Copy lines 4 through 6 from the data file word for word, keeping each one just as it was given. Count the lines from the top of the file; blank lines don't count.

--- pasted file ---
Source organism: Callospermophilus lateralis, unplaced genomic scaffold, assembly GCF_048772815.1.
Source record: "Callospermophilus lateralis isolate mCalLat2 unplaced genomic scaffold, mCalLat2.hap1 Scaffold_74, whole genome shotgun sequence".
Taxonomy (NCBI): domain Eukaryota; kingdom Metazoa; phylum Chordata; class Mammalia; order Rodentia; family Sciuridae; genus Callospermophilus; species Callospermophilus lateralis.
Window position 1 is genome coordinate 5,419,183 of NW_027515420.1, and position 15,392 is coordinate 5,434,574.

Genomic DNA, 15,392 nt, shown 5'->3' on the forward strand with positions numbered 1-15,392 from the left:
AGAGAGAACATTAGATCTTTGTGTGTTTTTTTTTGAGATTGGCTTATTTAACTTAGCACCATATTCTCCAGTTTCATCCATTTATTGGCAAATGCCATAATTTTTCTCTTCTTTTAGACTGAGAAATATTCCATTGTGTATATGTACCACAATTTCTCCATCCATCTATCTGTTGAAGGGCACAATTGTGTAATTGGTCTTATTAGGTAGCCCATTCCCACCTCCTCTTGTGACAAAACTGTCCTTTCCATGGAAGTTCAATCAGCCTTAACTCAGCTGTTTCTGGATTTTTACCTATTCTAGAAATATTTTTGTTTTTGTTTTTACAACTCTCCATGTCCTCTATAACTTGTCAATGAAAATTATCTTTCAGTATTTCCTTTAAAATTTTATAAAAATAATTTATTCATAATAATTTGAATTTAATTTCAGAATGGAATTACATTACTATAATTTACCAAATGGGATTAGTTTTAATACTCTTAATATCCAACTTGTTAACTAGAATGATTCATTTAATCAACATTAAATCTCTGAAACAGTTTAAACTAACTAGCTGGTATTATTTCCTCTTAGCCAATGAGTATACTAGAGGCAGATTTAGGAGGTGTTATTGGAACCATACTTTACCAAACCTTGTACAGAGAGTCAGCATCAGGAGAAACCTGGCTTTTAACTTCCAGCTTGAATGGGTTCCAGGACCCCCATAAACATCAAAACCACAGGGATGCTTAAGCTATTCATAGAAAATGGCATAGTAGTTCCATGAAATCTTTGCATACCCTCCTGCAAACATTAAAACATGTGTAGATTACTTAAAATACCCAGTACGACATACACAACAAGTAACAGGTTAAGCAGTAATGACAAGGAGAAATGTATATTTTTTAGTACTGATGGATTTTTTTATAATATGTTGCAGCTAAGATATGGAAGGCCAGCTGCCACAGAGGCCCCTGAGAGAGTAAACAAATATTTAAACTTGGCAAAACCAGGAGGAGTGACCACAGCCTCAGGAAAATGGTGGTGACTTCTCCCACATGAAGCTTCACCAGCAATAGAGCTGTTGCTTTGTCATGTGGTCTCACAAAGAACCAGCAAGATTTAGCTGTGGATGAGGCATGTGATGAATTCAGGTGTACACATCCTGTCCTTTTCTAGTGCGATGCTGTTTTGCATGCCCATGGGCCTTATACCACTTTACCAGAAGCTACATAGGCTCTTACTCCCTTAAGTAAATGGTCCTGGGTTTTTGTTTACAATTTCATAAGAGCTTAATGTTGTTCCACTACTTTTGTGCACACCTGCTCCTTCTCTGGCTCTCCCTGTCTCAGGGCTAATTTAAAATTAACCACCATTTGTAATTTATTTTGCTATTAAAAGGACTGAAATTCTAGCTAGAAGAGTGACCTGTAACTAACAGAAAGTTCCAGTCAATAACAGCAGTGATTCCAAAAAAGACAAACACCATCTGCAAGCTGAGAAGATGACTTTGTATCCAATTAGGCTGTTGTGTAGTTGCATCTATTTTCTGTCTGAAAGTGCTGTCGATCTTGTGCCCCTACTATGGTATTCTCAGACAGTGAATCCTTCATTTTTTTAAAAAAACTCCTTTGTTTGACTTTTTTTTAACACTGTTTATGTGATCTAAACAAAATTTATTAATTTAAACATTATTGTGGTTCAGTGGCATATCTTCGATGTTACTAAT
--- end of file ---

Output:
Window position 1 is genome coordinate 5,419,183 of NW_027515420.1, and position 15,392 is coordinate 5,434,574.

Genomic DNA, 15,392 nt, shown 5'->3' on the forward strand with positions numbered 1-15,392 from the left:
AGAGAGAACATTAGATCTTTGTGTGTTTTTTTTTGAGATTGGCTTATTTAACTTAGCACCATATTCTCCAGTTTCATCCATTTATTGGCAAATGCCATAATTTTTCTCTTCTTTTAGACTGAGAAATATTCCATTGTGTATATGTACCACAATTTCTCCATCCATCTATCTGTTGAAGGGCACAATTGTGTAATTGGTCTTATTAGGTAGCCCATTCCCACCTCCTCTTGTGACAAAACTGTCCTTTCCATGGAAGTTCAATCAGCCTTAACTCAGCTGTTTCTGGATTTTTACCTATTCTAGAAATATTTTTGTTTTTGTTTTTACAACTCTCCATGTCCTCTATAACTTGTCAATGAAAATTATCTTTCAGTATTTCCTTTAAAATTTTATAAAAATAATTTATTCATAATAATTTGAATTTAATTTCAGAATGGAATTACATTACTATAATTTACCAAATGGGATTAGTTTTAATACTCTTAATATCCAACTTGTTAACTAGAATGATTCATTTAATCAACATTAAATCTCTGAAACAGTTTAAACTAACTAGCTGGTATTATTTCCTCTTAGCCAATGAGTATACTAGAGGCAGATTTAGGAGGTGTTATTGGAACCATACTTTACCAAACCTTGTACAGAGAGTCAGCATCAGGAGAAACCTGGCTTTTAACTTCCAGCTTGAATGGGTTCCAGGACCCCCATAAACATCAAAACCACAGGGATGCTTAAGCTATTCATAGAAAATGGCATAGTAGTTCCATGAAATCTTTGCATACCCTCCTGCAAACATTAAAACATGTGTAGATTACTTAAAATACCCAGTACGACATACACAACAAGTAACAGGTTAAGCAGTAATGACAAGGAGAAATGTATATTTTTTAGTACTGATGGATTTTTTTATAATATGTTGCAGCTAAGATATGGAAGGCCAGCTGCCACAGAGGCCCCTGAGAGAGTAAACAAATATTTAAACTTGGCAAAACCAGGAGGAGTGACCACAGCCTCAGGAAAATGGTGGTGACTTCTCCCACATGAAGCTTCACCAGCAATAGAGCTGTTGCTTTGTCATGTGGTCTCACAAAGAACCAGCAAGATTTAGCTGTGGATGAGGCATGTGATGAATTCAGGTGTACACATCCTGTCCTTTTCTAGTGCGATGCTGTTTTGCATGCCCATGGGCCTTATACCACTTTACCAGAAGCTACATAGGCTCTTACTCCCTTAAGTAAATGGTCCTGGGTTTTTGTTTACAATTTCATAAGAGCTTAATGTTGTTCCACTACTTTTGTGCACACCTGCTCCTTCTCTGGCTCTCCCTGTCTCAGGGCTAATTTAAAATTAACCACCATTTGTAATTTATTTTGCTATTAAAAGGACTGAAATTCTAGCTAGAAGAGTGACCTGTAACTAACAGAAAGTTCCAGTCAATAACAGCAGTGATTCCAAAAAAGACAAACACCATCTGCAAGCTGAGAAGATGACTTTGTATCCAATTAGGCTGTTGTGTAGTTGCATCTATTTTCTGTCTGAAAGTGCTGTCGATCTTGTGCCCCTACTATGGTATTCTCAGACAGTGAATCCTTCATTTTTTTAAAAAAACTCCTTTGTTTGACTTTTTTTTAACACTGTTTATGTGATCTAAACAAAATTTATTAATTTAAACATTATTGTGGTTCAGTGGCATATCTTCGATGTTACTAAT